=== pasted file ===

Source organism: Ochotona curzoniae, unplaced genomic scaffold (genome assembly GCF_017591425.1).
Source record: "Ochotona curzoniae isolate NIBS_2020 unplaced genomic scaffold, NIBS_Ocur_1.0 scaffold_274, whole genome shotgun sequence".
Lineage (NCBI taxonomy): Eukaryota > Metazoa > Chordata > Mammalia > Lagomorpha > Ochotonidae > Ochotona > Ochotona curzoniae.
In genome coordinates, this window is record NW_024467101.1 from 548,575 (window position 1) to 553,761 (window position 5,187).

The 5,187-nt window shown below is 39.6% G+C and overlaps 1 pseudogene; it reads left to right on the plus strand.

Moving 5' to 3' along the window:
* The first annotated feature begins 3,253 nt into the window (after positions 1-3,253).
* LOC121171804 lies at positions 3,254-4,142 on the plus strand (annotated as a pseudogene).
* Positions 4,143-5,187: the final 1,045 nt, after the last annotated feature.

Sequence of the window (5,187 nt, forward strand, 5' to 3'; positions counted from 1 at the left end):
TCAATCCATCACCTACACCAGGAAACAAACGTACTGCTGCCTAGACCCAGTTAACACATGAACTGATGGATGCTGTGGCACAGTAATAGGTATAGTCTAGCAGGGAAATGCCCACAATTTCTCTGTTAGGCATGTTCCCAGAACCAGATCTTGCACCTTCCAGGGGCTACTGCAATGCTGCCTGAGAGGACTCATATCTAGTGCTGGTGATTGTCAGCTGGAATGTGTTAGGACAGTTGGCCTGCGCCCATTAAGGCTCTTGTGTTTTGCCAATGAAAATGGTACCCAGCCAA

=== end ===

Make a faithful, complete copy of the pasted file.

Source organism: Ochotona curzoniae, unplaced genomic scaffold (genome assembly GCF_017591425.1).
Source record: "Ochotona curzoniae isolate NIBS_2020 unplaced genomic scaffold, NIBS_Ocur_1.0 scaffold_274, whole genome shotgun sequence".
Lineage (NCBI taxonomy): Eukaryota > Metazoa > Chordata > Mammalia > Lagomorpha > Ochotonidae > Ochotona > Ochotona curzoniae.
In genome coordinates, this window is record NW_024467101.1 from 548,575 (window position 1) to 553,761 (window position 5,187).

The 5,187-nt window shown below is 39.6% G+C and overlaps 1 pseudogene; it reads left to right on the plus strand.

Moving 5' to 3' along the window:
* The first annotated feature begins 3,253 nt into the window (after positions 1-3,253).
* LOC121171804 lies at positions 3,254-4,142 on the plus strand (annotated as a pseudogene).
* Positions 4,143-5,187: the final 1,045 nt, after the last annotated feature.

Sequence of the window (5,187 nt, forward strand, 5' to 3'; positions counted from 1 at the left end):
TCAATCCATCACCTACACCAGGAAACAAACGTACTGCTGCCTAGACCCAGTTAACACATGAACTGATGGATGCTGTGGCACAGTAATAGGTATAGTCTAGCAGGGAAATGCCCACAATTTCTCTGTTAGGCATGTTCCCAGAACCAGATCTTGCACCTTCCAGGGGCTACTGCAATGCTGCCTGAGAGGACTCATATCTAGTGCTGGTGATTGTCAGCTGGAATGTGTTAGGACAGTTGGCCTGCGCCCATTAAGGCTCTTGTGTTTTGCCAATGAAAATGGTACCCAGCCAA